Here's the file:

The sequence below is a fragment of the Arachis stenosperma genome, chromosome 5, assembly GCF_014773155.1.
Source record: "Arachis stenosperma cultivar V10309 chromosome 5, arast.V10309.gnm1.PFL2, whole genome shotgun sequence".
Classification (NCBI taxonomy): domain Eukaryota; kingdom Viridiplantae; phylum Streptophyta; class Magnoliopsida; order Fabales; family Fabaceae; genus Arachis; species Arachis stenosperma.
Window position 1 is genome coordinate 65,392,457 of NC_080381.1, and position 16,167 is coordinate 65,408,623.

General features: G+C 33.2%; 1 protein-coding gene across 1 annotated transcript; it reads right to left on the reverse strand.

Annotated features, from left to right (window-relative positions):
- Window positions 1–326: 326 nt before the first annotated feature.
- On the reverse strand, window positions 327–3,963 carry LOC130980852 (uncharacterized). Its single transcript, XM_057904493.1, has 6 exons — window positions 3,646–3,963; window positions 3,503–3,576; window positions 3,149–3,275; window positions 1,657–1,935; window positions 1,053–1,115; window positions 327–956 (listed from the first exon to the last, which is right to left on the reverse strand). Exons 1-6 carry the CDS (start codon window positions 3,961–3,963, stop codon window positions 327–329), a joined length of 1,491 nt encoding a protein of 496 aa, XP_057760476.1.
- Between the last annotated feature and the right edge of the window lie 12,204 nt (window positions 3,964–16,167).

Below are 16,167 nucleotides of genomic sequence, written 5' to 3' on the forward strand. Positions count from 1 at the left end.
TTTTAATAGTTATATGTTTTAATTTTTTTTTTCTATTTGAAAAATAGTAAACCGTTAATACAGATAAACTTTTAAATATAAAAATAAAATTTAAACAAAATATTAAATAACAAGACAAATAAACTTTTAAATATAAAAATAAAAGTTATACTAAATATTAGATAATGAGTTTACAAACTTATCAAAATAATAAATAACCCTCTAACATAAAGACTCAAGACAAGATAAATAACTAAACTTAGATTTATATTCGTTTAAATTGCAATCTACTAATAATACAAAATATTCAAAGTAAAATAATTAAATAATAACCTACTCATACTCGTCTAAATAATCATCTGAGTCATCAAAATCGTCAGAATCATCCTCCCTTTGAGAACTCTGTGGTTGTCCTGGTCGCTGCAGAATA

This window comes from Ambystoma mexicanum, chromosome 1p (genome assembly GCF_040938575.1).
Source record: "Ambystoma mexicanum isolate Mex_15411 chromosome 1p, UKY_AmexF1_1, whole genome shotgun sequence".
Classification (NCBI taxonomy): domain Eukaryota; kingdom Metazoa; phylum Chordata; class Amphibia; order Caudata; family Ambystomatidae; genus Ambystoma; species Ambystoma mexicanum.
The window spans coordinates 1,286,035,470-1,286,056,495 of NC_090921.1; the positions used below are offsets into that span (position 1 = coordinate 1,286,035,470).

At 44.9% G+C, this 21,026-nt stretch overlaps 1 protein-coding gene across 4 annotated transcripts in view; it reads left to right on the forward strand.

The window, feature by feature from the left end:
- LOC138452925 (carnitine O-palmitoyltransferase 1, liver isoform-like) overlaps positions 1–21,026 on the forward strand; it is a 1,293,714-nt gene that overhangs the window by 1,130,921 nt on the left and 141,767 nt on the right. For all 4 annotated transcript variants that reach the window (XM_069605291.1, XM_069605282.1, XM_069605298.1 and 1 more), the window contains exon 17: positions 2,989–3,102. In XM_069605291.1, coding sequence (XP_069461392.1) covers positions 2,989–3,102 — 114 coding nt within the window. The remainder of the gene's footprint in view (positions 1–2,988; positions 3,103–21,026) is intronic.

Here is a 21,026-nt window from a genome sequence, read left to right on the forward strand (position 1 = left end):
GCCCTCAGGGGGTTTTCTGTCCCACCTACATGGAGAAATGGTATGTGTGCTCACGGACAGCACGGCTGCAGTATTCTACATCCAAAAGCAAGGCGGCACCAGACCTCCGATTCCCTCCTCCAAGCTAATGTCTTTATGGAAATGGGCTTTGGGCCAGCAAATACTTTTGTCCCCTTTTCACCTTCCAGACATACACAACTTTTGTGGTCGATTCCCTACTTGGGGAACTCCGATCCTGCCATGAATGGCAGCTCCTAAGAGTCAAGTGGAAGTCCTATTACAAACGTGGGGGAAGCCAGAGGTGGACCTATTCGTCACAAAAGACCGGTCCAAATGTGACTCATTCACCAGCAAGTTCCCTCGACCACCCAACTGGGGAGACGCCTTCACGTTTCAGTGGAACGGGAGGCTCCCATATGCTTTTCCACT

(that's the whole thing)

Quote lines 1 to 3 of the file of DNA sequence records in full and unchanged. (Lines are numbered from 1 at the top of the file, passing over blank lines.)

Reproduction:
The sequence below is a fragment of the Arachis stenosperma genome, chromosome 5, assembly GCF_014773155.1.
Source record: "Arachis stenosperma cultivar V10309 chromosome 5, arast.V10309.gnm1.PFL2, whole genome shotgun sequence".
Classification (NCBI taxonomy): domain Eukaryota; kingdom Viridiplantae; phylum Streptophyta; class Magnoliopsida; order Fabales; family Fabaceae; genus Arachis; species Arachis stenosperma.